INTERVIEW: Dave Keuning of The Killers refracts himself through solo ‘Prismism’

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Dave Keuning, The Killers, Keuning,

Dave Keuning

The Killers are back in the studio, but the band’s founding guitarist, Dave Keuning, is at home in San Diego. He’s contributing ideas to his band by email, just released his debut solo record, Prismism, and will hit the road for a couple of weeks.

Dave Keuning Dangermaker
8 p.m., Wednesday, Feb. 6
The Independent
Tickets: $14. 21+

The situation is complicated, but in the grand scheme of things, it comes down to Keuning’s inability to spend the majority of his life for the next two years in the studio and on the road. He wanted to be close to family; specifically, his son. That necessary commitment is why he skipped the majority of The Killers’ shows in support of the fifth album, Wonderful Wonderful.

“I’m not ready to be gone a year from home because they don’t record in two weeks,” Keuning said. “They record in, like, a year. … I definitely could come in and out, but those are inner band things that we’re figuring out and we don’t know how it would work. I could also record from home. So far as the touring goes, I won’t be touring on the next record. That’s still what it is. That hasn’t changed.”

It’s more than a bit jarring to hear Dave Keuning, 42, refer to The Killers as “they,” rather than “we.” He was, after all, the one who started the band by placing an advertisement in a Las Vegas newspaper that got the attention of a 20-year-old Brandon Flowers.

Too many ideas

It’s obvious that there are some underlying issues, but at least one of those has fed into Keuning’s creativity. He had hundreds of ideas for songs that The Killers skipped over through the years. The majority of those still existed as voice memos on his phone. Some were hummed melodies; others groupings of lyrics or even thoughts. On a few, he played guitar or a keyboard.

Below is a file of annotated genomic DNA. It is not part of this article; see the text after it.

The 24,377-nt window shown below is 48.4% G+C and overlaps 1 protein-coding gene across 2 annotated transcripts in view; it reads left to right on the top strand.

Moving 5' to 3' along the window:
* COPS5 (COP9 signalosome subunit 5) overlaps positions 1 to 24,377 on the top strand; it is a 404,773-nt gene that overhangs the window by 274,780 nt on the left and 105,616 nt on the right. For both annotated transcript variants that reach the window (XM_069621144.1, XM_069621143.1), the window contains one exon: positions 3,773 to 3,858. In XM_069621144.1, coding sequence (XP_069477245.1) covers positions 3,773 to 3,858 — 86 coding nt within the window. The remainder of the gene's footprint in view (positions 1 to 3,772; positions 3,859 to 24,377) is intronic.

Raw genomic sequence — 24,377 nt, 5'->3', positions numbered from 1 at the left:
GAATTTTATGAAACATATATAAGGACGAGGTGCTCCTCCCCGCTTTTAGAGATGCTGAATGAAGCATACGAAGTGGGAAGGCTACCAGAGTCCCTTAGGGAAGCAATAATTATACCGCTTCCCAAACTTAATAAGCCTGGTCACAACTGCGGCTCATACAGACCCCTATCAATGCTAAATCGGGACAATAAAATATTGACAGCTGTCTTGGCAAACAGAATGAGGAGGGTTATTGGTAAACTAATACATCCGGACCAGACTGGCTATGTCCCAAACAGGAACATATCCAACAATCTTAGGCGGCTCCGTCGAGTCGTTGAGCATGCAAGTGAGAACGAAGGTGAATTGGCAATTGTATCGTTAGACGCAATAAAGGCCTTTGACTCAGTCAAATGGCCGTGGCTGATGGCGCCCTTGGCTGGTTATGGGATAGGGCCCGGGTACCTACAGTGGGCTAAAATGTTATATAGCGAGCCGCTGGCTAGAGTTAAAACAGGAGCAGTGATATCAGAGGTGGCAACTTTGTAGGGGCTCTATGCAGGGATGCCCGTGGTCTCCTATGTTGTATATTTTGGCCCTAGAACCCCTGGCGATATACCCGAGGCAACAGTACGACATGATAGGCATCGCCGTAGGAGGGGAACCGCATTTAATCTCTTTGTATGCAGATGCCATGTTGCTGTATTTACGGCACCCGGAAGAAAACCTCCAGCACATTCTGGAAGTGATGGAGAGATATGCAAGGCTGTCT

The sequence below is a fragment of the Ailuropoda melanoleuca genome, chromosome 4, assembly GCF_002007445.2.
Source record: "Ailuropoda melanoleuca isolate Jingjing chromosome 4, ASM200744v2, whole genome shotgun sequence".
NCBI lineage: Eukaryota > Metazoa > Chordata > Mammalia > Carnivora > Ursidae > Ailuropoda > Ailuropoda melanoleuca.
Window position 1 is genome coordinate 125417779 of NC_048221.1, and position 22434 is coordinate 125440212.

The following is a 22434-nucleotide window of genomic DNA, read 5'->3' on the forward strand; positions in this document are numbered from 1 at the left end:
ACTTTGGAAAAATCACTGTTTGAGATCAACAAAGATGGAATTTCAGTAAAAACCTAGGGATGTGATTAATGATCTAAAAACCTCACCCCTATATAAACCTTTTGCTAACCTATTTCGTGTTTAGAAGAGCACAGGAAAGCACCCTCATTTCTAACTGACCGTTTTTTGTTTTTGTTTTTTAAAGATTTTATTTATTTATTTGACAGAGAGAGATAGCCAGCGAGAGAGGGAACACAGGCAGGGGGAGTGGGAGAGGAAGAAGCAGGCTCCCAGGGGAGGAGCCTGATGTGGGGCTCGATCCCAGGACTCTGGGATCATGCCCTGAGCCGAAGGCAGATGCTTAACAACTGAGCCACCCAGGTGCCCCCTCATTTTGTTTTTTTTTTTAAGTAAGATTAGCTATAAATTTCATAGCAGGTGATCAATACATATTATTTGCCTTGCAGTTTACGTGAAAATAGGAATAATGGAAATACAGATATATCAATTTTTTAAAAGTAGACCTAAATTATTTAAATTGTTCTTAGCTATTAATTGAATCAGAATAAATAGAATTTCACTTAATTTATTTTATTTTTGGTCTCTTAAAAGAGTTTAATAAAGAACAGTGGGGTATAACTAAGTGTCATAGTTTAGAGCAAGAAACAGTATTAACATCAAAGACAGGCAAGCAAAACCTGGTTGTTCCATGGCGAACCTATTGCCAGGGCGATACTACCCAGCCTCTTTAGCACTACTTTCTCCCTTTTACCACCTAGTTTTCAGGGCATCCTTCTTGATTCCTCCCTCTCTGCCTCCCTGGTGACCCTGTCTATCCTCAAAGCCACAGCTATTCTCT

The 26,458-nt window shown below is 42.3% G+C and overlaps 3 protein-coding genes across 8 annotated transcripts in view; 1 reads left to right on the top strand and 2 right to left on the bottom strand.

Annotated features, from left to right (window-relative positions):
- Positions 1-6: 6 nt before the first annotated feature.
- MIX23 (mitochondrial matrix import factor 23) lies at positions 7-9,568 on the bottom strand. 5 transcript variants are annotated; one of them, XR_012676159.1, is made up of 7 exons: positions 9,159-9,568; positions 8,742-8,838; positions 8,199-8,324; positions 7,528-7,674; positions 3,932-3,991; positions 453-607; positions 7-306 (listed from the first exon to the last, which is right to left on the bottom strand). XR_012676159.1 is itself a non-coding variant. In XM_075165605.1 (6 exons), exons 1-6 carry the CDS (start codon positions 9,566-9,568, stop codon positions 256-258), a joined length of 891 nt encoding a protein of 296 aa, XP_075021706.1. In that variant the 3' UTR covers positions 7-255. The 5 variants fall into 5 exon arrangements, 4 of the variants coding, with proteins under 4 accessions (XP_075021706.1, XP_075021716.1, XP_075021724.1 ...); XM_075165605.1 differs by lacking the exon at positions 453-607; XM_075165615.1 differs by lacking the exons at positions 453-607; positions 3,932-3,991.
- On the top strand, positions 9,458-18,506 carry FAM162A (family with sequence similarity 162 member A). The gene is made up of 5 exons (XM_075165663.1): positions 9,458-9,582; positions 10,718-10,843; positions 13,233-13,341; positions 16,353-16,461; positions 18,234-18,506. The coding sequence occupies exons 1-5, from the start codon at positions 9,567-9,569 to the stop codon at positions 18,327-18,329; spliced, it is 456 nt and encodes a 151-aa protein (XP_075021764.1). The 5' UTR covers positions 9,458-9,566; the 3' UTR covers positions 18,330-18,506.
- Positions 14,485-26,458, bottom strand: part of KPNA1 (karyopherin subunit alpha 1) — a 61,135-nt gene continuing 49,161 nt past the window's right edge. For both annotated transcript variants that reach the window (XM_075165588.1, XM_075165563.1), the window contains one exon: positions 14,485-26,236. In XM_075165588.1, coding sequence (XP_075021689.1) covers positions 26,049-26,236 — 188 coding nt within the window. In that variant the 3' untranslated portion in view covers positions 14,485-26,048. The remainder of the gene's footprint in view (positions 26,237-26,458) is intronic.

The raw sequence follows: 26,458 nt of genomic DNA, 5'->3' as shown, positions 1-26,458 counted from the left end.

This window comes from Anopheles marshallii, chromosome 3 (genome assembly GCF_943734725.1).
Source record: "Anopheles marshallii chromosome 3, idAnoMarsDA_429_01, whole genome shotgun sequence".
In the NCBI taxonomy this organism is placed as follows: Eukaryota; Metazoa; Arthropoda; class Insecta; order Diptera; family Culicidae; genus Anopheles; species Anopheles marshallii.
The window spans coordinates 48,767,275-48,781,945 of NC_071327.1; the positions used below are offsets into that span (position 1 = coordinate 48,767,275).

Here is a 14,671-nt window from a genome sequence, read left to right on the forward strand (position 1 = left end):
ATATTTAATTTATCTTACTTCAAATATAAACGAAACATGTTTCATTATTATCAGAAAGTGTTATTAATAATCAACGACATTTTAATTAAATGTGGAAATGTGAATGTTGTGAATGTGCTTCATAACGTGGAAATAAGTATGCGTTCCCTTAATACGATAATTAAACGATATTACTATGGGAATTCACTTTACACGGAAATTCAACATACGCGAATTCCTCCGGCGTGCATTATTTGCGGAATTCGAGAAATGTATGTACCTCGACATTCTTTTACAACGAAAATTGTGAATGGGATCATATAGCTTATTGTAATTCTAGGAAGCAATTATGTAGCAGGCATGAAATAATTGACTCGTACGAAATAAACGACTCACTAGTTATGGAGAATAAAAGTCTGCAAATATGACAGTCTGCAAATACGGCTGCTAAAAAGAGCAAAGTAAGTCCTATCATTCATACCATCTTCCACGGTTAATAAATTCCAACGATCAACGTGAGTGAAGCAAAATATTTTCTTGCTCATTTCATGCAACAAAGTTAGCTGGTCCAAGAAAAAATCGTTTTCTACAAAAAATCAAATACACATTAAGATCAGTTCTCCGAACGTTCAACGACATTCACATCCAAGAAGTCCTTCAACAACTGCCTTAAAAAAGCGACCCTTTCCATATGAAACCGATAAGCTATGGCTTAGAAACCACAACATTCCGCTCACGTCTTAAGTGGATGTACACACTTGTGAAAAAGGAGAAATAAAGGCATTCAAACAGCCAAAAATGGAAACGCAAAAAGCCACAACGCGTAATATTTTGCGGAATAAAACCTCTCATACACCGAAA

He got a kick out of listening to them again, which he had time to do after finding himself home in San Diego while The Killers were on the road.

“I just have a ton of material not being used [by The Killers] that’s going to go to waste someday if I never work on it,” he said. “You know, I would love it if they used all my ideas, but they also have a ton of ideas without my ideas. They already have enough; no doubt about that. With Wonderful Wonderful, it came down to what they thought was the best fit for the album, and I didn’t have a ton of say as to what made the record. I really had no say.”

With so many demos that had gone nowhere—300 voice memos from the last decade—and time on his hands for the first time in years, Keuning decided to see what would happen if he picked up working on one. At first it was just a fun experiment.

“I guess, to have creative control over it was kind of a fun experience for me,” he said. “I would never say I had to have [control]. It was just there. There was no one else around but me.”

He ended up bringing in an engineer to help him record, but decided to sing himself—something with which he was extremely uncomfortable—after not being able to come up with a better fit. His first couple of attempts didn’t go so well, he said, but he eventually began to find his own voice, range and singing style.